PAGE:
Good question, simple answer. It’s malware that is very bad for your business. Attackers encrypt data files then demand money to get your files back.
Think all of the years of intellectual property of your business gone at the click of a mouse. Excel files that you use to coordinate your projects, Quickbook Accounting Files, PDFs with your past/present company invoices, all of those custom Word document proposals …. all gone. The bottom line is that this infection like many others we have seen encrypts all of your data in the network (including Dropbox, OneDrive, etc.). Once that data is encrypted you have two choices:
Restore from backup. This is the ideal method. If you are a Keystone customer and on one of our managed services plans, we have offsite and local backups. If CryptoWall happens, we just restore you back to the previous night or a few hours ago.
Pay up. If you don’t have a good backup, you don’t have any option other than paying the hackers or losing your company files. This is not only a troublesome method to retrieve your files, but you are at the mercy of the hackers to honor their agreement to give your files back. I'm sure they are honest folks, and there won’t be any issue here….
What can you do to protect yourself and your business?
- Be smart. Education and preparation will pay dividends long term. Educate your employees on emails to look for that could be malicious and instructions if they see one come in their inbox. Let’s face it. Attackers hit companies AND individuals. If you teach your employees on the protocol in the office, it will most likely keep their personal computers safer as well. If you need help, our consultants can help you train your employees.
- Educate employees if something should happen. Opps, they clicked on a resume and got ransomware. What does the employee do first? Who do they contact? If you’ve got Keystone in your corner, you’re in luck. We’ve dealt with these type of attacks, and though it isn’t fun, we can do our best to limit damage and recover the lost files without any payment to the attacker.
- Back up all data. Keystone offers Backup Disaster Recovery (BDR) for this reason. We can tell you the best way to store your files should an employee fall for a well-disguised scheme. If you have a backup copy of all files, then you do not need to pay to decrypt files.
- Protect your data. Let our Keystone ninjas show you the best defenses against malware. Every system and every business can look different. We can have a heart to heart chat about what can best protect your data within your budget.
The Cyber Threat Alliance (CTA) estimates that $325 million dollars has been exploited from victims by CryptoWall 3.0 and 407,000 attempts to infect have been detected so far this year. And that’s just from 3.0.
CryptoWall 4.0 is proving to be just as dangerous if not more than 3.0. But the good news is that you can do your part to fight it and keep your data safe!
Here is more technical info on CryptoWall for those interested...
The most popular way to gain access is through phishing emails. Attackers will send an email with a zip file attachment and try to get you to click on it. Once you do, the ransomware is injected. The attackers then demand a certain amount of money (anywhere from a few hundred dollars to thousands depending on the number of files and if you happen to be a business) for the encryption key to unlock your files.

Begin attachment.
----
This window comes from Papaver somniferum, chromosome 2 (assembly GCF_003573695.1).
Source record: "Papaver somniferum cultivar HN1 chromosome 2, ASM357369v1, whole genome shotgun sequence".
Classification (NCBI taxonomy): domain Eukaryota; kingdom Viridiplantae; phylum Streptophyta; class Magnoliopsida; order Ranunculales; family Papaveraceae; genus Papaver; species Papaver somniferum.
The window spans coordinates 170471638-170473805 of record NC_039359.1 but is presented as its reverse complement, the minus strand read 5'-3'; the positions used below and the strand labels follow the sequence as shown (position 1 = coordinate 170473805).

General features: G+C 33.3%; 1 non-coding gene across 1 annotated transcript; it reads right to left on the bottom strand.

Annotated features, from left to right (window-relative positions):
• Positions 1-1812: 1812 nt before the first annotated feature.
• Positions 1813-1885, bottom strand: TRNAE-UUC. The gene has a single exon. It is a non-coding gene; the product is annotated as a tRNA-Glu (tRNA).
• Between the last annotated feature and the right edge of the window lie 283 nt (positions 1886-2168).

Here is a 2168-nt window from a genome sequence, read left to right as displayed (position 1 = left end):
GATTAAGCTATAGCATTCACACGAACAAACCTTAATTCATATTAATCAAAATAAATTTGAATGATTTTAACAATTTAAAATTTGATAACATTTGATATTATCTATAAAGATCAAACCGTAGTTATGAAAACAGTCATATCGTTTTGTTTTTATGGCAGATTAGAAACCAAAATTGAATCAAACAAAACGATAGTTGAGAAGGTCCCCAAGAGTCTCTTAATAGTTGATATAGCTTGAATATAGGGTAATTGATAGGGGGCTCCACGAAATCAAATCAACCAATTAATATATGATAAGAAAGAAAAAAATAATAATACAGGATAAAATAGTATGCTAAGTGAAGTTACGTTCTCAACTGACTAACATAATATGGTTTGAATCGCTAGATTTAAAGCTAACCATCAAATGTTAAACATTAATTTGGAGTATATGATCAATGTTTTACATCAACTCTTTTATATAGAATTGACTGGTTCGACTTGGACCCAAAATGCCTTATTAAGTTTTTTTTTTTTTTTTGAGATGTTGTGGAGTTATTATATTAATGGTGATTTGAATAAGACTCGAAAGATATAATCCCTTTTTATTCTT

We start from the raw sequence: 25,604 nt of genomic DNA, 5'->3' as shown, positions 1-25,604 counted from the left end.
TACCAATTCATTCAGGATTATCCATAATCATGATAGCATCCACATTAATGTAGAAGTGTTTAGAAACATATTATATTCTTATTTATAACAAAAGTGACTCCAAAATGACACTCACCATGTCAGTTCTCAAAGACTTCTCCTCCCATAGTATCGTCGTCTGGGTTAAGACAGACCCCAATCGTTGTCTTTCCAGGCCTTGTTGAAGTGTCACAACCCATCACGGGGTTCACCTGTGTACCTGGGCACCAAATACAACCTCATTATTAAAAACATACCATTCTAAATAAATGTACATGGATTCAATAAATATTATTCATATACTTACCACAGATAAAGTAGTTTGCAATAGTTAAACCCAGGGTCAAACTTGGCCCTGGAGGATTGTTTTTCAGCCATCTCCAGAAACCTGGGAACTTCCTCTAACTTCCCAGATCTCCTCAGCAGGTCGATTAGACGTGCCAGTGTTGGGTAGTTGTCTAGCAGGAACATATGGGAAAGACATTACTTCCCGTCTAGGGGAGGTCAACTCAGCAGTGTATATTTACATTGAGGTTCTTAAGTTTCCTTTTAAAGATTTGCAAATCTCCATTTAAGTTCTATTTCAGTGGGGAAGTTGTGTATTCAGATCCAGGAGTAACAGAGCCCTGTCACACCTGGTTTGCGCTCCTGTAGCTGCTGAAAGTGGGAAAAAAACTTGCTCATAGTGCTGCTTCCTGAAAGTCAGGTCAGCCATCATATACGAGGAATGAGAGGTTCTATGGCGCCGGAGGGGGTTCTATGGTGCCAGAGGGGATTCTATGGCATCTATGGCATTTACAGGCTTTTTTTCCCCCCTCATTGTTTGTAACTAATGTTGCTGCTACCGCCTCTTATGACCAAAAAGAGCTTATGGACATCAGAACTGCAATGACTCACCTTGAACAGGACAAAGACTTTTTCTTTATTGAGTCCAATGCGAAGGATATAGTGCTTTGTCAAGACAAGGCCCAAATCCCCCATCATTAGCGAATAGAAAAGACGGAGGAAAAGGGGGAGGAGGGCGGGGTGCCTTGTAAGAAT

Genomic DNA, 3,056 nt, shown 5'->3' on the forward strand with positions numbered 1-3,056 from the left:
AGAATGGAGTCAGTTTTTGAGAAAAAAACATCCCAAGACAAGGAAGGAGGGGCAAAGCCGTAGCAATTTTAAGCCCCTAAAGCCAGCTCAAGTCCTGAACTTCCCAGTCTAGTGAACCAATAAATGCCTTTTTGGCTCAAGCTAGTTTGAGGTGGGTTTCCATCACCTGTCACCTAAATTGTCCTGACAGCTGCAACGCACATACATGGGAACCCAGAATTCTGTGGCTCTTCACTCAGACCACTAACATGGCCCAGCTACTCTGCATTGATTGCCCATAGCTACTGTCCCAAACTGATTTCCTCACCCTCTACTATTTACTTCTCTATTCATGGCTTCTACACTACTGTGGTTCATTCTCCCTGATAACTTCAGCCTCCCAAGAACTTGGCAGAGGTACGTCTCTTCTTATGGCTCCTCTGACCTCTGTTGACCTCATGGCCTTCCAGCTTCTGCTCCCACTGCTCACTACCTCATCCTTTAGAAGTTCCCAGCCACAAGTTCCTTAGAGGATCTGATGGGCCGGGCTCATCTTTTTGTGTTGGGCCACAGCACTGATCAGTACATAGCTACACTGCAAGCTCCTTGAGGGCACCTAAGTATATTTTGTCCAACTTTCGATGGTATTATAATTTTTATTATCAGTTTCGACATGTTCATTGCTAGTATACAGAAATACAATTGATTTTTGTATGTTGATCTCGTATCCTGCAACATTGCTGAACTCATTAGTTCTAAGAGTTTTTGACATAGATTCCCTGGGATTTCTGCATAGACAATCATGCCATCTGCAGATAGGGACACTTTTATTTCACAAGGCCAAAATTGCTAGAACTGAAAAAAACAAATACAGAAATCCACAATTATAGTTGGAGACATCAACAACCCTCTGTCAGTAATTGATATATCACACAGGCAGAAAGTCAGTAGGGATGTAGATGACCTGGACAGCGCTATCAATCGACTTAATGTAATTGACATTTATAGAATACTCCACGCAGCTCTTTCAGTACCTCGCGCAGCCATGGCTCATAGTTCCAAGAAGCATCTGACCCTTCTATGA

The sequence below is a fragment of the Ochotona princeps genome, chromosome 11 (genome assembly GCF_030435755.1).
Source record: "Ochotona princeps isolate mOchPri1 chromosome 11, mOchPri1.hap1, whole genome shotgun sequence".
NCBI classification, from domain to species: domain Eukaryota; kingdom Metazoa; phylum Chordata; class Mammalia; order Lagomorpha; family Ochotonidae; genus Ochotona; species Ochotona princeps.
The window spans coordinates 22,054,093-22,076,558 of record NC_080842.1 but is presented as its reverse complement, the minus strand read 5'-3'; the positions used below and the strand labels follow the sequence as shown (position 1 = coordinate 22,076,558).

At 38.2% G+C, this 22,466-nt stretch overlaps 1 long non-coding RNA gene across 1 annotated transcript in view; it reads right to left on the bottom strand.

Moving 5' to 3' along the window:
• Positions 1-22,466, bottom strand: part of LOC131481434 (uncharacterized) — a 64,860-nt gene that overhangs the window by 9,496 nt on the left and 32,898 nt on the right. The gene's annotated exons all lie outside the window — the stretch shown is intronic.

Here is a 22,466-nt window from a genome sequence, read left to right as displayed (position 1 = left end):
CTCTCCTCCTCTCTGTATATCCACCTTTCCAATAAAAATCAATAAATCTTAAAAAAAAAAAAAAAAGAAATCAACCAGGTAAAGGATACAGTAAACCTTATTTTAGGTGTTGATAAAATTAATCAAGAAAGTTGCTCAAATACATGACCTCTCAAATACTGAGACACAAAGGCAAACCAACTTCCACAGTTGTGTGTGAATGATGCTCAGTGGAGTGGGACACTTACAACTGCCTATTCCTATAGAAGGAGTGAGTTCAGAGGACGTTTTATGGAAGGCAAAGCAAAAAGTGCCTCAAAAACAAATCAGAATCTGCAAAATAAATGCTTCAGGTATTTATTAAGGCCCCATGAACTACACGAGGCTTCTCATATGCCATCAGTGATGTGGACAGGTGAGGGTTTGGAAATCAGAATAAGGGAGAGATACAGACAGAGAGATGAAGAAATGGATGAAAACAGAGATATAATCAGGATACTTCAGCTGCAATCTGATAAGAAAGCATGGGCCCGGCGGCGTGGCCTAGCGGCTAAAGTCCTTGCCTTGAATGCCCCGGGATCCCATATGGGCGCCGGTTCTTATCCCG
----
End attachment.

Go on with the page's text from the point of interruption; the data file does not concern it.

What makes CryptoWall different is the method of payment and file retrieval. Once in your computer, CryptoWall opens a web page after encryption. There, you’ll find a directory of files that are encrypted and instructions on how to get the key to decrypt your files. They ask you to install browsers like Onion (layered encryption browser) so you can pay them via bitcoin. Some will even show a timer, and the longer you wait to pay, the higher the price. Once you pay, they will send you the key then you can get your files back. Its ugly stuff…and sneaky.
CryptoWall 4.0 has some new features that make it extra inviting…and annoying.
- The file name is different. “Help_your_files” is the new name for this malware, just in case you didn’t know that your files will need help once they have been encrypted!
- The attack channel is still email though the words are changing. Email was and is still the main entry point that attackers use. End users are still falling for words like “invoice,” “internal,” and “fax” (who uses faxes anymore?!?) to get you to click on the email. The new method is disguising ransomware as a resume in a zip file. Users download the zip file and attempt to open it which triggers a download of malware.
- Filenames are encrypted as well as files themselves. Adding insult to injury, once you have been hit, you don’t know which files have been encrypted. All you can see is a jumbled mess of letters and numbers as the file names. The strategy is to confuse you to the point of paying the ransom quickly to recover your mystery files.
With millions of dollars at stake and billions of victims to target, attackers are continually “improving” ransomware to extort unsuspecting victims, both individuals, and businesses. It’s big business with a sophisticated call center to handle “customer complaints.” Don’t let your business or your employees be their next victims.
Contact Keystone to learn more.